Just a quick note to let you know how much I appreciate your efforts. New to beekeeping and lost my one hive last year to yellow jackets, but looking forward to beginning this year with three nucs that should be ready any time now.
Hi Kevin, my 3rd year UIB. ( under the influence of bees) Been listening to your podcast over a year, enjoy all the info, ideas & music. Your discussion about British National hives in Ep. 108 made me realize a mistake I may have made. 1st year I tried a Top Bar but modified it to accept frames lengthwise. Mostly deep frames with mediums close to the sloped edge and a couple TB at the edge & a top cover. Then continued with TB as normal. Amazingly the bees had no problem with the change in direction. But I see now that compared to the National Hive, you might say it was set up "the cold way ". My TB failed during a mild 2015 winter at 1200 ft elevation in the Sierra foothills. I've decided to use standard Langstroth hives and last year multiplied 3 hives into 6. My TB acts as a swarm trap. I would send some pics of the TB mod. but can't find your email / contact listed on your website. Keep up the good work. Keith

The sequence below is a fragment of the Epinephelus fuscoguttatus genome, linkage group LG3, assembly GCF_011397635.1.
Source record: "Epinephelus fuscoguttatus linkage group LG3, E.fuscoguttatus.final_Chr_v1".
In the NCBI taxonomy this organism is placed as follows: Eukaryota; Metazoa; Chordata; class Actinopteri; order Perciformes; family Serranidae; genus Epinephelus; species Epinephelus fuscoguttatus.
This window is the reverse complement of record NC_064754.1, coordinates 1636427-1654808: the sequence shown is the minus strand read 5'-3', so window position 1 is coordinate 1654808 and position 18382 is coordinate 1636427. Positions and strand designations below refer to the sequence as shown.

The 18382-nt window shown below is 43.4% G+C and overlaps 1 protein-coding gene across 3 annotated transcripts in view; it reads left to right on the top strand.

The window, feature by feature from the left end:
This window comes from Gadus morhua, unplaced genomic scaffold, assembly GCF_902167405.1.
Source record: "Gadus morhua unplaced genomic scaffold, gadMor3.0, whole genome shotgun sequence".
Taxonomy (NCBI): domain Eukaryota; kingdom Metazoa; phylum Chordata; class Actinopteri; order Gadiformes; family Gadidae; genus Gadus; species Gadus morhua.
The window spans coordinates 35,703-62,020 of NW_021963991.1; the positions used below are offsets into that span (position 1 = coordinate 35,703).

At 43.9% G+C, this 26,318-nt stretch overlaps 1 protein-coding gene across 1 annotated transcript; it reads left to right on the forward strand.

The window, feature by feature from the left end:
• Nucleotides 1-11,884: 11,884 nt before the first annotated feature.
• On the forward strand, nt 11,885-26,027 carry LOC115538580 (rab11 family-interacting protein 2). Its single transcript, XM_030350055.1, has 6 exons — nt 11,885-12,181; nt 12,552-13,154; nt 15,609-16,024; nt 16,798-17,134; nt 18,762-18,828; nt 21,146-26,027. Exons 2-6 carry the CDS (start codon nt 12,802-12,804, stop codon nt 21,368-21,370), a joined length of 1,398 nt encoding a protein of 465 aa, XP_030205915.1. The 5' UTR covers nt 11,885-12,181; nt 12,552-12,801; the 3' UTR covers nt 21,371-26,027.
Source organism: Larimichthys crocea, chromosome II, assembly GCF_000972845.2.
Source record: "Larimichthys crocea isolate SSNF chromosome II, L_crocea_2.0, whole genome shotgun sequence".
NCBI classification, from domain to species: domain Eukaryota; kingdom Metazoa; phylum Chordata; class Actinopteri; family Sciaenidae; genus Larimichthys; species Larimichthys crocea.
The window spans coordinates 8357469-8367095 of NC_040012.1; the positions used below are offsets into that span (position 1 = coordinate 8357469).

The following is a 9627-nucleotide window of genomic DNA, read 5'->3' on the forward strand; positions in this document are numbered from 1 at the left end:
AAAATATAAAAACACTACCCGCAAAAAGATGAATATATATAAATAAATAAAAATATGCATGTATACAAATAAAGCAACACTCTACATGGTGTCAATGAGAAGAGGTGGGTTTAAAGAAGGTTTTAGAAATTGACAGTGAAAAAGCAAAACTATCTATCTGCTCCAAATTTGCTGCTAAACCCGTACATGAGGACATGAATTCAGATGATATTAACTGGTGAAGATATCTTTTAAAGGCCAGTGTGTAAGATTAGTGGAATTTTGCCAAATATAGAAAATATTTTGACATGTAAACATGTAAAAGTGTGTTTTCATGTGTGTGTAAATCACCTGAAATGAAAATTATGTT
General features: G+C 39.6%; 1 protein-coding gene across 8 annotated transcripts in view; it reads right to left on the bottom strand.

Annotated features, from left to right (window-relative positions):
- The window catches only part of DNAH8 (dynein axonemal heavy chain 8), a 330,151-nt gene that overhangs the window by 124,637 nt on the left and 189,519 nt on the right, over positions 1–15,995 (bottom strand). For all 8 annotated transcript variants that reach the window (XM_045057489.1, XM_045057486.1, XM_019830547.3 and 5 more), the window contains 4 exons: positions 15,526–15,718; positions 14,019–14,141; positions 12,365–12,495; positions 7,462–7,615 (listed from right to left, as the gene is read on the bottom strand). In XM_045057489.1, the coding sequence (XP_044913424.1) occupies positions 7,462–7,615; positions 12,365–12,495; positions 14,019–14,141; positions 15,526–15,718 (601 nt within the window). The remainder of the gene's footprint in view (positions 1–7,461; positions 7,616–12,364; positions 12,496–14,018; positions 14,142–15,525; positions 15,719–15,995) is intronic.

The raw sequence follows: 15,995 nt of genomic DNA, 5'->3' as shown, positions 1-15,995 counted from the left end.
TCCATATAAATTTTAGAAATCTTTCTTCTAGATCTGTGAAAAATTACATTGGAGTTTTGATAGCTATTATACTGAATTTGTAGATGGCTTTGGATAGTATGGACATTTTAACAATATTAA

Hey Kevin! Glad to see our group seems to have found the podcast! I have been mentioning it at every meeting and including it in our club communications. Keep up the good work!
Hi Kevin, I'm brand new to this new world of beekeeping and have just been to my first beginners lesson. Could you direct me to any podcasts you've done covering beginners or starting out? I've been listening to many of your pods for guidance and must say they are fantastic even if sometimes a little advanced for me! Thanks man. Fin